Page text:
Holidays are a time of joy and celebration, but when a loved one is terminally ill, this festive time of year also invokes sadness and grief. With the holiday season upon us, it might make sense to consider hospice respite care for a loved one with an advanced illness.

The holiday frenzy often means you’re stretched too thin, dealing with guilt for not being fully engaged in either celebrating or caregiving. Instead of risking caregiver burnout, consider an option that provides an opportunity for self-care: respite care. Respite care is a short-term level of care for hospice patients, provided for up to five consecutive days of inpatient care in a Medicare-approved inpatient facility, nursing facility, or hospital.

Hospice respite gives the caregiver and family members time to rest or catch up on other priorities. If a patient is at home, inpatient respite can offer your loved one a safe and welcoming environment while you (the caregiver) are tending to other needs.

When to Consider Respite Care

If you’d like to travel for a special family gathering, consider respite care. If you need to focus on preparations for family coming into town while knowing your loved one is being well-cared for, inquire about respite care. If you need rest after making sure the last holiday with your loved one was memorable, look into respite care. Create special moments, but don’t shoulder all of the responsibility by yourself.

If you simply need a break from the physical, mental, and emotional strain of full-time caregiving, talk to your hospice team and let them help you find a trusted Medicare-approved respite center. They can help you evaluate the timing of respite in coordination with your loved one’s medical status.

According to Medicare, “Your hospice provider will arrange this for you. You can stay up to five days each time you get respite care. You can get respite care more than once, but only on an occasional basis.”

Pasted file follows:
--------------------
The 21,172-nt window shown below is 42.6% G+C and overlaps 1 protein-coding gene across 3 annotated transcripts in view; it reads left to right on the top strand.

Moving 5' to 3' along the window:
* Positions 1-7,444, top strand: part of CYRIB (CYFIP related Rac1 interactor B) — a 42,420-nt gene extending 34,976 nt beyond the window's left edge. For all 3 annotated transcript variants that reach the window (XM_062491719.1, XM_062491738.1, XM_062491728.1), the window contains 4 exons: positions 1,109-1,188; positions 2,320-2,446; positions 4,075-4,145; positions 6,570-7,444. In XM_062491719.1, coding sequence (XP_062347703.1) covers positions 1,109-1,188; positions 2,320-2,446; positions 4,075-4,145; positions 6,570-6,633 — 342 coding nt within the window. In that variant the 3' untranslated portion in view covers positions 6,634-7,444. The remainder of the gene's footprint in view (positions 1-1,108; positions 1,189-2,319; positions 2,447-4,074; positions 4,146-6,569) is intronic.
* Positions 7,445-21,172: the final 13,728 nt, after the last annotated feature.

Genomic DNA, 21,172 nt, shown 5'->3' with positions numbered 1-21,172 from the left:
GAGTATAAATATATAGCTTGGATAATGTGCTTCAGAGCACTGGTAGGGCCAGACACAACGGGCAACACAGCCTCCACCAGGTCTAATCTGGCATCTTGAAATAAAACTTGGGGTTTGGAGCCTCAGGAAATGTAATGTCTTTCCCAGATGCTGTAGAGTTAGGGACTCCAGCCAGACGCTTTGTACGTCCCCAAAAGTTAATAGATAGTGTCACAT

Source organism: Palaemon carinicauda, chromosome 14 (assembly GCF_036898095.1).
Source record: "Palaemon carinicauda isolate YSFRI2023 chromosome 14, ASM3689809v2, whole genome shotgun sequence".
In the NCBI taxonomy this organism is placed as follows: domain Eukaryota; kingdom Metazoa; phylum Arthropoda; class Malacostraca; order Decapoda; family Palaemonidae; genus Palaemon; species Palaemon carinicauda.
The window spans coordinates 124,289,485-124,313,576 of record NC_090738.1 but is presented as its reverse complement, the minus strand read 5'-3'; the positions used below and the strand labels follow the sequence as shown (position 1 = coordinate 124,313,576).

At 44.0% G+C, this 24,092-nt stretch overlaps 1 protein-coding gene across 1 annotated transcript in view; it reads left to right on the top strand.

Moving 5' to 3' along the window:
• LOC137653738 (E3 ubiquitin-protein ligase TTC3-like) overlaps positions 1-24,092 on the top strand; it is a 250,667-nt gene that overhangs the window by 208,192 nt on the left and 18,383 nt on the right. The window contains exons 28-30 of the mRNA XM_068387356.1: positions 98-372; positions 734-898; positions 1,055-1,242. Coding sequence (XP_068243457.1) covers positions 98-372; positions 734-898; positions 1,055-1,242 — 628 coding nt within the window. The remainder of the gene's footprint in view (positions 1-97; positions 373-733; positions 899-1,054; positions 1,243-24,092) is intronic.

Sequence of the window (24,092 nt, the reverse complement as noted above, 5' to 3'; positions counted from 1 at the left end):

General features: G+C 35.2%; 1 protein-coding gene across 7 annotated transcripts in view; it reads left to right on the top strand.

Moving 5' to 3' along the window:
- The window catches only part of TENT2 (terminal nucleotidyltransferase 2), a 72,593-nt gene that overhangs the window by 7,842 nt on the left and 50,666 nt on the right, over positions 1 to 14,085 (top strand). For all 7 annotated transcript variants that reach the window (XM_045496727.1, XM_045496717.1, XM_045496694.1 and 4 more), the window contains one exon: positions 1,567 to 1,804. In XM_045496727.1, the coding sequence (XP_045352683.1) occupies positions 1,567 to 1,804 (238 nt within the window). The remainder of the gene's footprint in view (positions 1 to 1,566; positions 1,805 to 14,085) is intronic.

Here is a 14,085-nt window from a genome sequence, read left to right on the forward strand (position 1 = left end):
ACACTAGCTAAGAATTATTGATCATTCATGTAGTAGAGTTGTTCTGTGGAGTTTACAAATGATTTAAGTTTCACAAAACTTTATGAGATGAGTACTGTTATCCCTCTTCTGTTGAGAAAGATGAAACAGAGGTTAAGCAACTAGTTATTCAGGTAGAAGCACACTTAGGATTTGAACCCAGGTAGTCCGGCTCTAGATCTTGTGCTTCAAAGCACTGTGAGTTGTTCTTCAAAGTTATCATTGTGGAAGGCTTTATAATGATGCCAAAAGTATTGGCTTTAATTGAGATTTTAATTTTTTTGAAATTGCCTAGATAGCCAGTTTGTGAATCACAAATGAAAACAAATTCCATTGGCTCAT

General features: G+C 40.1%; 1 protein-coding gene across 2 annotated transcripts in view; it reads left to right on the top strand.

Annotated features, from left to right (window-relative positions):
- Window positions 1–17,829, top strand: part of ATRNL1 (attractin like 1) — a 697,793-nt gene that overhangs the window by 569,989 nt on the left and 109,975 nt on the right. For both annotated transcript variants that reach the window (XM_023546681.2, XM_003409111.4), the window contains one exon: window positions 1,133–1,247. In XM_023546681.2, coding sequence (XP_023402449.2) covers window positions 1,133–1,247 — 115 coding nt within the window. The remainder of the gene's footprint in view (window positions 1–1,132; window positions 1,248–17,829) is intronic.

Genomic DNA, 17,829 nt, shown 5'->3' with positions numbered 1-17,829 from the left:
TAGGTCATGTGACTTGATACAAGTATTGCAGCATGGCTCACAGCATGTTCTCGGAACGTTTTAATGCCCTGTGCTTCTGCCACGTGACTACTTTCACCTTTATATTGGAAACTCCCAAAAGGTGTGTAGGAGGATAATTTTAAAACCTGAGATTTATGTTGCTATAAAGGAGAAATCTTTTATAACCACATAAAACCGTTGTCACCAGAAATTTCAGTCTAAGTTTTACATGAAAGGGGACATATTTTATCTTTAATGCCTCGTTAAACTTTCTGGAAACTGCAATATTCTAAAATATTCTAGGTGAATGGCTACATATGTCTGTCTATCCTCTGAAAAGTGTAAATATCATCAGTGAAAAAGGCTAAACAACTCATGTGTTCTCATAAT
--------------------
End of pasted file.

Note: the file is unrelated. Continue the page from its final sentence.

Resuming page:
The Comforts & Benefits of Respite Care

“Each person deserves a day away in which no problems are confronted, no solutions searched for,” author Maya Angelou wisely wrote. Caregiver burnout is real and just a few days of relief can provide the necessary rest in order to feel refreshed and encouraged. Respite care benefits both the caregivers and the patients. 

For the hospice patient, respite provides:

  • Care with 24-hour nurses, aides, and/or practitioners to ensure the family’s hospice care plan is carried out (such as pain management, medications, and level of independence). 
  • Reduced guilt and stress from relying on their caregiver.
  • Increased social opportunities in a safe environment outside the home.
  • A change of scenery for your homebound loved one. 

For the caregiver, respite offers:

  • Assurance their loved one is being cared for.
  • Reduced holiday-related stress and guilt.
  • Time to catch up on other responsibilities.
  • Flexibility to travel or attend an important life event.
  • Recovery from personal illness or physical and emotional exhaustion.

Respite Coverage & Cost

Note that this type of care needs to be prearranged and approved by the hospice provider. While many insurances (including Medicare) help cover respite care, there may be a minimal cost to the family. Check with your insurance provider before entering into respite care. 

You could also call on hospice volunteers, aides, and others to provide short-term breaks for you in the home. Other options include paying for a nursing facility or private nursing coverage.For much-needed rest, inquire about respite care options today, which is one of the levels of care provided by Heart to Heart Hospice. For respite, Heart to Heart Hospice offers several inpatient centers that provide a warm, homelike environment with 24-hour care and around-the-clock family access. Hospice patients will appreciate private rooms in a tranquil environment where family, children, and qualified pets are welcome. Patients can personalize the room with pictures and visitors. The inpatient centers are located in Texas (Houston and Fort Worth), Indiana (Evansville), and Michigan (Detroit area).